1919, General Electric (GE) formed a privately owned corporation
to acquire the assets of the wireless radio company American Marconi
from British Marconi. The organization, known as the Radio Corporation
of America or RCA, was formally incorporated on 17 October of that
year. Shortly thereafter, American Telephone and Telegraph (AT and
T) and Westinghouse acquired RCA assets and became joint owners
of RCA. In 1926, RCA formed a new company, the National Broadcasting
Company (NBC), to oversee operation of radio stations owned by RCA,
General Electric, Westinghouse and AT and T.
the early 1930's, the Justice Department filed an antitrust suit
against the company. In a 1932 consent decree, the organization's
operations were separated and GE, AT and T, and Westinghouse were
forced to sell their interests in the company. RCA retained its
patents and full ownership of NBC. Shortly after becoming an independent
company, RCA moved into new headquarters in the Rockefeller Center
complex in New York City, into what later became known as Radio
other American companies were cutting back on research expenditures
during the depression years, David Sarnoff, President of RCA since
1930, was a staunch advocate of technological innovation. He expanded
RCA's technology research division, devoting increased resources
to television technology. Television pioneer Vladimir Zworykin was
placed in charge of RCA's television research division. RCA acquired
competing and secondary patents related to television technology,
and once the organization felt that the technology had attained
an appropriate level of refinement, it pushed for commercialization
of the new medium.
1938, RCA persuaded the Radio Manufacturers Association (RMA) to
consider adoption of its television system for standardization.
The RMA adopted the RCA version, a 441 line, 30 pictures per second
system, and presented the new standard to the FCC on 10 September
1938. Upon the recommendation of the RMA, the Federal Communications
Commission (FCC) scheduled formal hearings to address the adoption
of standards. The hearings, however, did not take place until January
In the interim, RCA began production of receivers and initiated
a limited schedule of television programming from the New York transmitters
of the National Broadcasting Corporation (NBC) basing their service
upon the RMA-RCA standards. The service was inaugurated in conjunction
with the opening of the New York World's Fair on 30 April 1939 and
continued throughout the year. At the commission's hearing addressing
standards on 15 January 1940, opposition to the proposed RMA standards
emerged. The two strongest opponents of the standard were DuMont
Laboratories and Philco Radio and Television. One of the criticisms
voiced by both organizations was the assertion that the 441 line
standard did not provide sufficient visual detail and definition.
Given the lack of a clear industry consensus, the Commission did
not act on the proposed RMA standards.
the absence of official approval, RCA continued to employ the RMA
standards and announced plans in early 1940 to increase production
of television receivers, cut the price to consumers by one-third,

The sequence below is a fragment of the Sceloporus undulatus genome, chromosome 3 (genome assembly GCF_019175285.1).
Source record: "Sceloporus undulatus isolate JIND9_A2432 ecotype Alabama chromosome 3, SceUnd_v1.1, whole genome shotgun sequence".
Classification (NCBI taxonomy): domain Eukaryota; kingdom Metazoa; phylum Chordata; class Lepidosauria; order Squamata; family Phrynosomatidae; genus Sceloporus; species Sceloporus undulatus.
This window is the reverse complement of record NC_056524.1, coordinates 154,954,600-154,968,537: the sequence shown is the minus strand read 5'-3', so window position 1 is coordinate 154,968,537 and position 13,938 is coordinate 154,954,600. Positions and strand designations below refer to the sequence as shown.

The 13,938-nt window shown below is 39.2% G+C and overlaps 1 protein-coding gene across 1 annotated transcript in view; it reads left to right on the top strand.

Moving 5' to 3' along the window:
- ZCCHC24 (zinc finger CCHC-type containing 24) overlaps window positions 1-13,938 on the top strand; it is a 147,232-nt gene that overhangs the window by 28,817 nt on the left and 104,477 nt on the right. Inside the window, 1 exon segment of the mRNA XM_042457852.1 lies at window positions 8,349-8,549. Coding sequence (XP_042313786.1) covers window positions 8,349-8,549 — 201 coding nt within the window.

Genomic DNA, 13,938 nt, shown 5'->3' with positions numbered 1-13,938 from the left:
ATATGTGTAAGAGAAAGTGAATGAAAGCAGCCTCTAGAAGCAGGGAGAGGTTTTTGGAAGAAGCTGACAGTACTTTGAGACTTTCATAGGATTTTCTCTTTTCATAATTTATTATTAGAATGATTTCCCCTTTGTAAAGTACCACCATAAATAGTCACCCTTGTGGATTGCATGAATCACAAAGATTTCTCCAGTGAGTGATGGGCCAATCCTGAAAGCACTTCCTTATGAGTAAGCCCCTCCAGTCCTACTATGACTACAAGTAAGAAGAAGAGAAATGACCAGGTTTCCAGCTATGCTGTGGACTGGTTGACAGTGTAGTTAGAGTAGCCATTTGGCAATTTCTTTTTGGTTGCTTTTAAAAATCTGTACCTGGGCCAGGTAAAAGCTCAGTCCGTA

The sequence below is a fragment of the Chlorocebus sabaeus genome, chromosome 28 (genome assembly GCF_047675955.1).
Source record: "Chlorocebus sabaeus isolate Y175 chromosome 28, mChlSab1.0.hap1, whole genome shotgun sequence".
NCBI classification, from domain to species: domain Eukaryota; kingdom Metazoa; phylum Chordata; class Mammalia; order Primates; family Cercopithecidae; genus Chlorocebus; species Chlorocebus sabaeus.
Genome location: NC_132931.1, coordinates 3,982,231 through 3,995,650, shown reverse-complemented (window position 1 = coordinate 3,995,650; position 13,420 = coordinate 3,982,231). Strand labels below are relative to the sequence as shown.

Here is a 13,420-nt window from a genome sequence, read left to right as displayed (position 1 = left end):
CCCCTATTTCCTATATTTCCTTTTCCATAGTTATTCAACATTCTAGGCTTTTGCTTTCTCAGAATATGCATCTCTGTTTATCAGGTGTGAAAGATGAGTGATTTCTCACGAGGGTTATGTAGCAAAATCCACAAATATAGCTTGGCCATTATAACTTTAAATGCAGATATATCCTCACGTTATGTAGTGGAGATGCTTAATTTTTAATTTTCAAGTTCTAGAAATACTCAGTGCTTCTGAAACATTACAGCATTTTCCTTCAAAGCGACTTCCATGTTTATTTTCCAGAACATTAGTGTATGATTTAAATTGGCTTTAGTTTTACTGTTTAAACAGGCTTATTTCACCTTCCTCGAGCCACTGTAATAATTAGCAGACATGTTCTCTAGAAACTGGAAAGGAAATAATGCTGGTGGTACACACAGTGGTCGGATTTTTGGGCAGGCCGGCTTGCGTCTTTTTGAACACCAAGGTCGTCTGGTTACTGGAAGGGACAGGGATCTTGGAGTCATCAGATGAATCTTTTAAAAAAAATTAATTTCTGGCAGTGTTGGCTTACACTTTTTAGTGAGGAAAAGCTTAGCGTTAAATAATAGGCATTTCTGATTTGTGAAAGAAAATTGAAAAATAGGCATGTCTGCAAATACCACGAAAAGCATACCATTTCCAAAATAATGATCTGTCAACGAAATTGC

and double their programming schedule. While some commentators saw
this as a reasonable and progressive action, the Commission perceived
it as a step towards prematurely freezing the standards in place,
and as a consequence, scheduled another set of public hearings for
8 April 1940. At these hearings, opponents argued that the action
taken by RCA was stifling research and development into other alternative
standards. As a result of the hearings, the Commission eliminated
commercial broadcasting until further development and refinement
had transpired. Furthermore, the Commission asserted that commercialization
of broadcasting would not be permitted until there was industry
consensus and agreement on one common system. To marshal industry
wide support for a single standard, the RMA formed the National
Television System Committee (NTSC). The NTSC standards, a 525 line,
60 fields per second system, were approved by the FCC in 1941.
years later, RCA also became a major participant in the establishment
of color television standards. In 1949, the organization proposed
to the FCC that its dot sequential color system, which was compatible
with existing black and white receivers, be adopted as the new color
standard. Citing shortcomings in the compatible systems offered
by RCA and other organizations, the FCC opted to formally adopt
an incompatible color system offered by the Columbia Broadcasting
System as the color standard. RCA appealed this decision all the
way to the Supreme Court, while simultaneously refining their color
system. A second NTSC was formed to examine the color issue. In
1953, the FCC reversed itself and endorsed a modified version of
the RCA dot sequential system compatible color system offered by
the 1950s, RCA continued the military and defense work in which
it had been heavily engaged during World War II. In the late 1950s
and early 1960s, the company became involved with both satellite
technology and the space program. During the 1960s, RCA began to
diversify as the company acquired such disparate entities as the
publishing firm Random House, and the car rental company Hertz.
Throughout the 1970s and early 1980s, RCA began to divest itself
of many of its acquired subsidiaries. In June 1986, RCA was acquired
by General Electric, the organization that had originally established
it as a subsidiary. GE retained the brand name RCA, established
NBC as a relatively autonomous unit, and combined the remainder
of RCA's businesses with GE operations.
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Broadcasting Company; United
States: Networks; Sarnoff,